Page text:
Common Wasp (Queen) – Vespula vulgaris
Vespula vulgaris, known as the common wasp, is a wasp found in various regions of the world including the United Kingdom, Germany, India, China, New Zealand, and Australia. It is sometimes known as the European wasp; this name is also used for the species Vespula germanica, which is also known as the German wasp. It is also sometimes referred to as the “common yellow-jacket”. It was discovered in 2010 that wasps in North America thought to be Vespula vulgaris are actually a different species, Vespula alascensis
Vespula vulgaris is an eusocial vespid that builds its grey paper nest in or on a structure capable of supporting it. A foundress queen searches for a hollow tree, wall cavity, rock crevice or even a mammal-made hole to build a nest. One colony cycle lasts for approximately 6–11 months and each colony cycle consists of around 3000~8000 larvae.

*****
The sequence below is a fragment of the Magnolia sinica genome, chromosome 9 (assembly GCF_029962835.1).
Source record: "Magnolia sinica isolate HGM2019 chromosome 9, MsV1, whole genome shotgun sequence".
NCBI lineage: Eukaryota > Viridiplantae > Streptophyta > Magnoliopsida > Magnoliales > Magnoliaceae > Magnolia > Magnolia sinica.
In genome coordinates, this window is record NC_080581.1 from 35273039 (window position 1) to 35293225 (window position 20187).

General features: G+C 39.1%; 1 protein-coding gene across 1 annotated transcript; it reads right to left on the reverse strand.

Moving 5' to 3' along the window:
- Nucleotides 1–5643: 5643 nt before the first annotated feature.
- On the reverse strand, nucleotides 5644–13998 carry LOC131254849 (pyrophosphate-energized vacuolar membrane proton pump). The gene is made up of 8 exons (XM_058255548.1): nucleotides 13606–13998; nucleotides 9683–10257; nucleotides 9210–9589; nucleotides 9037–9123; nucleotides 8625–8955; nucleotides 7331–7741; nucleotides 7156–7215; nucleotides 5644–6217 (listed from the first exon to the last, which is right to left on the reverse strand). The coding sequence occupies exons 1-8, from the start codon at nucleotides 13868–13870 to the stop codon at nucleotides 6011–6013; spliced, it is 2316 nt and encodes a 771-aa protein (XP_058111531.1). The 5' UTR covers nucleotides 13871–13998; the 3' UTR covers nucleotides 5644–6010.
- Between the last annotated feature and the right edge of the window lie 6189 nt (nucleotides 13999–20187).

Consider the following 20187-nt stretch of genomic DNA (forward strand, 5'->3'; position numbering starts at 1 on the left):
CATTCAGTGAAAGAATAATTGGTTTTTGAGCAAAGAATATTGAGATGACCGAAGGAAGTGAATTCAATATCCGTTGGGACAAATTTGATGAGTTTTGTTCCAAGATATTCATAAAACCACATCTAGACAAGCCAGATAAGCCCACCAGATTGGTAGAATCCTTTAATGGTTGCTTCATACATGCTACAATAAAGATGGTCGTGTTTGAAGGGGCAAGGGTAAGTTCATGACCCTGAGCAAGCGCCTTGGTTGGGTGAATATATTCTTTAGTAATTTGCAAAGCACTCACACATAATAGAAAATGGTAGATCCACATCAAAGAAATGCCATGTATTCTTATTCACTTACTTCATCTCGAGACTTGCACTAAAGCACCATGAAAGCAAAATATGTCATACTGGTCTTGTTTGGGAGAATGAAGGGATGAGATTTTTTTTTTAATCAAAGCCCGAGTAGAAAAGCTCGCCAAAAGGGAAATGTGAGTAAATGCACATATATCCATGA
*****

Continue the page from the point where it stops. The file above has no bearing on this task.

The extraordinary adaptation skills of Vespula vulgaris enable it to live in a wide range of habitats, from very humid areas to artificial environments such as gardens and human structures. This species, along with other wasp species such as Vespula germanica, has immensely impacted the lives of many humans, especially those in New Zealand and Australia, as its activities pose a great threat to people. These wasps cause much damage to fruits and sting people frequently. Consequently, they adversely affect tourism and hinder outdoor activities.
Camera Sony DSC-W35 Point and shoot.
Focal length 6.3 mm
Flash (on, fired)